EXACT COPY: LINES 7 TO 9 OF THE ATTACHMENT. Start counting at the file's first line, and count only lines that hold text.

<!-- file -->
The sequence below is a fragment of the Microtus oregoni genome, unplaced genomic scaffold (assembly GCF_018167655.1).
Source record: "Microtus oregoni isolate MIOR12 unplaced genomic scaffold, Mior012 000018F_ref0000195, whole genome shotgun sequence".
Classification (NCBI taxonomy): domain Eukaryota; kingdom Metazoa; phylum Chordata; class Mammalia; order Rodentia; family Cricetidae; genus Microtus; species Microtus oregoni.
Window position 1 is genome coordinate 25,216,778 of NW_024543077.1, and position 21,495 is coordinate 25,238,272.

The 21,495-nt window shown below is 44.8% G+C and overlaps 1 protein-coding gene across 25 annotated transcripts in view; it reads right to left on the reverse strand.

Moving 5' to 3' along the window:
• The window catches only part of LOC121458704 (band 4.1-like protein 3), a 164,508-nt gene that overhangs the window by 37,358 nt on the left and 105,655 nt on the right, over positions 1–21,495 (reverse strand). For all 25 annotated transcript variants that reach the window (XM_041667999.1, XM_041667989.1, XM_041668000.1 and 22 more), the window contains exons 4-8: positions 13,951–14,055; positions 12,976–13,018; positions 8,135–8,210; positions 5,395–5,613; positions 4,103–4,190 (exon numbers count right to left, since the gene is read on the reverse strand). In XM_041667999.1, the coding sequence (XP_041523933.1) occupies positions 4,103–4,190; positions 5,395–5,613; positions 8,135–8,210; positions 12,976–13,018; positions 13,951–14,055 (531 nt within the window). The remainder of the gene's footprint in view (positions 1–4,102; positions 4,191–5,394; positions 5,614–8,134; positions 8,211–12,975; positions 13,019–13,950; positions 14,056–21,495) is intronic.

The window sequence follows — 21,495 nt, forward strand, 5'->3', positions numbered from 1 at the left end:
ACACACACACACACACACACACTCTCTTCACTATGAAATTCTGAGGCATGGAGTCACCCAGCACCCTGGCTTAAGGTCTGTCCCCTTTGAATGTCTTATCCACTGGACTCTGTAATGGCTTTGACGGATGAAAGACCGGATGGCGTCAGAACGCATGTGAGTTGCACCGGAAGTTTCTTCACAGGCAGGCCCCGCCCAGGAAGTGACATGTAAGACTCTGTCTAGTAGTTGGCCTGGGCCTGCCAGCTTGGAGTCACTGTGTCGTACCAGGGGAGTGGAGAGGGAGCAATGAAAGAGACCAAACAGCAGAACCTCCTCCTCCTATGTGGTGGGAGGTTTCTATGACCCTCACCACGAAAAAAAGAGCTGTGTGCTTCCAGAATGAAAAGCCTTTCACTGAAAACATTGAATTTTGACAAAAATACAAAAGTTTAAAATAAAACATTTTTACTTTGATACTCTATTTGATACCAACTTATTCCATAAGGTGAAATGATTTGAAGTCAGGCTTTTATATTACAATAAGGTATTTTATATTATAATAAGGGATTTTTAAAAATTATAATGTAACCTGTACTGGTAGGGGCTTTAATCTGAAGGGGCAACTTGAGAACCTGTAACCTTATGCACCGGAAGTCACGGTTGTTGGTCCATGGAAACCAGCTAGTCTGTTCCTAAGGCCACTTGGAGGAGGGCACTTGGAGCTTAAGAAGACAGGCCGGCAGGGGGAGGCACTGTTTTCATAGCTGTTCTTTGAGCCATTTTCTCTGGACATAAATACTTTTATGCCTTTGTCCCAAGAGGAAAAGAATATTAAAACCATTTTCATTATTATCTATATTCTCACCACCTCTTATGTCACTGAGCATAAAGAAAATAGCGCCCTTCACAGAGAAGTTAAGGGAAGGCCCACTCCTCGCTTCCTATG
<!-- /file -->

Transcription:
• The window catches only part of LOC121458704 (band 4.1-like protein 3), a 164,508-nt gene that overhangs the window by 37,358 nt on the left and 105,655 nt on the right, over positions 1–21,495 (reverse strand). For all 25 annotated transcript variants that reach the window (XM_041667999.1, XM_041667989.1, XM_041668000.1 and 22 more), the window contains exons 4-8: positions 13,951–14,055; positions 12,976–13,018; positions 8,135–8,210; positions 5,395–5,613; positions 4,103–4,190 (exon numbers count right to left, since the gene is read on the reverse strand). In XM_041667999.1, the coding sequence (XP_041523933.1) occupies positions 4,103–4,190; positions 5,395–5,613; positions 8,135–8,210; positions 12,976–13,018; positions 13,951–14,055 (531 nt within the window). The remainder of the gene's footprint in view (positions 1–4,102; positions 4,191–5,394; positions 5,614–8,134; positions 8,211–12,975; positions 13,019–13,950; positions 14,056–21,495) is intronic.

The window sequence follows — 21,495 nt, forward strand, 5'->3', positions numbered from 1 at the left end:
ACACACACACACACACACACACTCTCTTCACTATGAAATTCTGAGGCATGGAGTCACCCAGCACCCTGGCTTAAGGTCTGTCCCCTTTGAATGTCTTATCCACTGGACTCTGTAATGGCTTTGACGGATGAAAGACCGGATGGCGTCAGAACGCATGTGAGTTGCACCGGAAGTTTCTTCACAGGCAGGCCCCGCCCAGGAAGTGACATGTAAGACTCTGTCTAGTAGTTGGCCTGGGCCTGCCAGCTTGGAGTCACTGTGTCGTACCAGGGGAGTGGAGAGGGAGCAATGAAAGAGACCAAACAGCAGAACCTCCTCCTCCTATGTGGTGGGAGGTTTCTATGACCCTCACCACGAAAAAAAGAGCTGTGTGCTTCCAGAATGAAAAGCCTTTCACTGAAAACATTGAATTTTGACAAAAATACAAAAGTTTAAAATAAAACATTTTTACTTTGATACTCTATTTGATACCAACTTATTCCATAAGGTGAAATGATTTGAAGTCAGGCTTTTATATTACAATAAGGTATTTTATATTATAATAAGGGATTTTTAAAAATTATAATGTAACCTGTACTGGTAGGGGCTTTAATCTGAAGGGGCAACTTGAGAACCTGTAACCTTATGCACCGGAAGTCACGGTTGTTGGTCCATGGAAACCAGCTAGTCTGTTCCTAAGGCCACTTGGAGGAGGGCACTTGGAGCTTAAGAAGACAGGCCGGCAGGGGGAGGCACTGTTTTCATAGCTGTTCTTTGAGCCATTTTCTCTGGACATAAATACTTTTATGCCTTTGTCCCAAGAGGAAAAGAATATTAAAACCATTTTCATTATTATCTATATTCTCACCACCTCTTATGTCACTGAGCATAAAGAAAATAGCGCCCTTCACAGAGAAGTTAAGGGAAGGCCCACTCCTCGCTTCCTATG